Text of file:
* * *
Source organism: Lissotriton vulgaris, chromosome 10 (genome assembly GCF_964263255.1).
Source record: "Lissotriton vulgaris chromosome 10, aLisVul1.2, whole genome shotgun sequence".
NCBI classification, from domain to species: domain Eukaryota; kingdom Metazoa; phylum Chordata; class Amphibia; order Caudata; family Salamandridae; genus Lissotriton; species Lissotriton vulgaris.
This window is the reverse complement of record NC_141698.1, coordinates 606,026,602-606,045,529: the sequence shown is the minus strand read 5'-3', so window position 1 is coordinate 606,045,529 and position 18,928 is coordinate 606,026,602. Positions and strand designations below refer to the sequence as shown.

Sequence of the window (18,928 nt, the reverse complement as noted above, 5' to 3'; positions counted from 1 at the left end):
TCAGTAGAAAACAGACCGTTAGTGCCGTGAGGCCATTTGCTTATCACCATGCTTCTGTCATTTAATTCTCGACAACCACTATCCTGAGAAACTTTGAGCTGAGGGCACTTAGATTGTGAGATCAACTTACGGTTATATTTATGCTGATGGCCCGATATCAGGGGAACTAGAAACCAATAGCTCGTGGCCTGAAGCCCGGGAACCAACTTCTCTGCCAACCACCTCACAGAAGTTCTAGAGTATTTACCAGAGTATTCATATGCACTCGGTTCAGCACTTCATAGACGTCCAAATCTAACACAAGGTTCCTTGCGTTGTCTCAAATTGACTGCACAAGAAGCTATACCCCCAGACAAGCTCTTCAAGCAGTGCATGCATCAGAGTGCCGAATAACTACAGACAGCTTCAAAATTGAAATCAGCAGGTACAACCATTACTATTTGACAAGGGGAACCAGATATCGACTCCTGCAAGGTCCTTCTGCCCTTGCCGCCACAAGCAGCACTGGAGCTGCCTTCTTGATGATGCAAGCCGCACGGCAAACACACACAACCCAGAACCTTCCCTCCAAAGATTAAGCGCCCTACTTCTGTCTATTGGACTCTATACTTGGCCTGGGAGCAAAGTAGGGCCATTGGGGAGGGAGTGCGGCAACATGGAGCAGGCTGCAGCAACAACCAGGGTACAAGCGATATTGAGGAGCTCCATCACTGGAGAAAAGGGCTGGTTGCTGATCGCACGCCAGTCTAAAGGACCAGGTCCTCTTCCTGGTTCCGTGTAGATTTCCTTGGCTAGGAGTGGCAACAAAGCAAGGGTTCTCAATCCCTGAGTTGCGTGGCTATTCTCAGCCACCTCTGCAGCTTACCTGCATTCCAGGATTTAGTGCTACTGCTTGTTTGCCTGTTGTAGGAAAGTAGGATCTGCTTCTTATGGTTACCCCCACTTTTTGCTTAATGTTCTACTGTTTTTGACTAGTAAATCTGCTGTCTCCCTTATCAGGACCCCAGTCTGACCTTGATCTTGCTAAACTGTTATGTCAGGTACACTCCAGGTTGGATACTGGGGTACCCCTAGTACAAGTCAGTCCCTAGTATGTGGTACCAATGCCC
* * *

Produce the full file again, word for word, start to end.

Source organism: Lissotriton vulgaris, chromosome 10 (genome assembly GCF_964263255.1).
Source record: "Lissotriton vulgaris chromosome 10, aLisVul1.2, whole genome shotgun sequence".
NCBI classification, from domain to species: domain Eukaryota; kingdom Metazoa; phylum Chordata; class Amphibia; order Caudata; family Salamandridae; genus Lissotriton; species Lissotriton vulgaris.
This window is the reverse complement of record NC_141698.1, coordinates 606,026,602-606,045,529: the sequence shown is the minus strand read 5'-3', so window position 1 is coordinate 606,045,529 and position 18,928 is coordinate 606,026,602. Positions and strand designations below refer to the sequence as shown.

Sequence of the window (18,928 nt, the reverse complement as noted above, 5' to 3'; positions counted from 1 at the left end):
TCAGTAGAAAACAGACCGTTAGTGCCGTGAGGCCATTTGCTTATCACCATGCTTCTGTCATTTAATTCTCGACAACCACTATCCTGAGAAACTTTGAGCTGAGGGCACTTAGATTGTGAGATCAACTTACGGTTATATTTATGCTGATGGCCCGATATCAGGGGAACTAGAAACCAATAGCTCGTGGCCTGAAGCCCGGGAACCAACTTCTCTGCCAACCACCTCACAGAAGTTCTAGAGTATTTACCAGAGTATTCATATGCACTCGGTTCAGCACTTCATAGACGTCCAAATCTAACACAAGGTTCCTTGCGTTGTCTCAAATTGACTGCACAAGAAGCTATACCCCCAGACAAGCTCTTCAAGCAGTGCATGCATCAGAGTGCCGAATAACTACAGACAGCTTCAAAATTGAAATCAGCAGGTACAACCATTACTATTTGACAAGGGGAACCAGATATCGACTCCTGCAAGGTCCTTCTGCCCTTGCCGCCACAAGCAGCACTGGAGCTGCCTTCTTGATGATGCAAGCCGCACGGCAAACACACACAACCCAGAACCTTCCCTCCAAAGATTAAGCGCCCTACTTCTGTCTATTGGACTCTATACTTGGCCTGGGAGCAAAGTAGGGCCATTGGGGAGGGAGTGCGGCAACATGGAGCAGGCTGCAGCAACAACCAGGGTACAAGCGATATTGAGGAGCTCCATCACTGGAGAAAAGGGCTGGTTGCTGATCGCACGCCAGTCTAAAGGACCAGGTCCTCTTCCTGGTTCCGTGTAGATTTCCTTGGCTAGGAGTGGCAACAAAGCAAGGGTTCTCAATCCCTGAGTTGCGTGGCTATTCTCAGCCACCTCTGCAGCTTACCTGCATTCCAGGATTTAGTGCTACTGCTTGTTTGCCTGTTGTAGGAAAGTAGGATCTGCTTCTTATGGTTACCCCCACTTTTTGCTTAATGTTCTACTGTTTTTGACTAGTAAATCTGCTGTCTCCCTTATCAGGACCCCAGTCTGACCTTGATCTTGCTAAACTGTTATGTCAGGTACACTCCAGGTTGGATACTGGGGTACCCCTAGTACAAGTCAGTCCCTAGTATGTGGTACCAATGCCC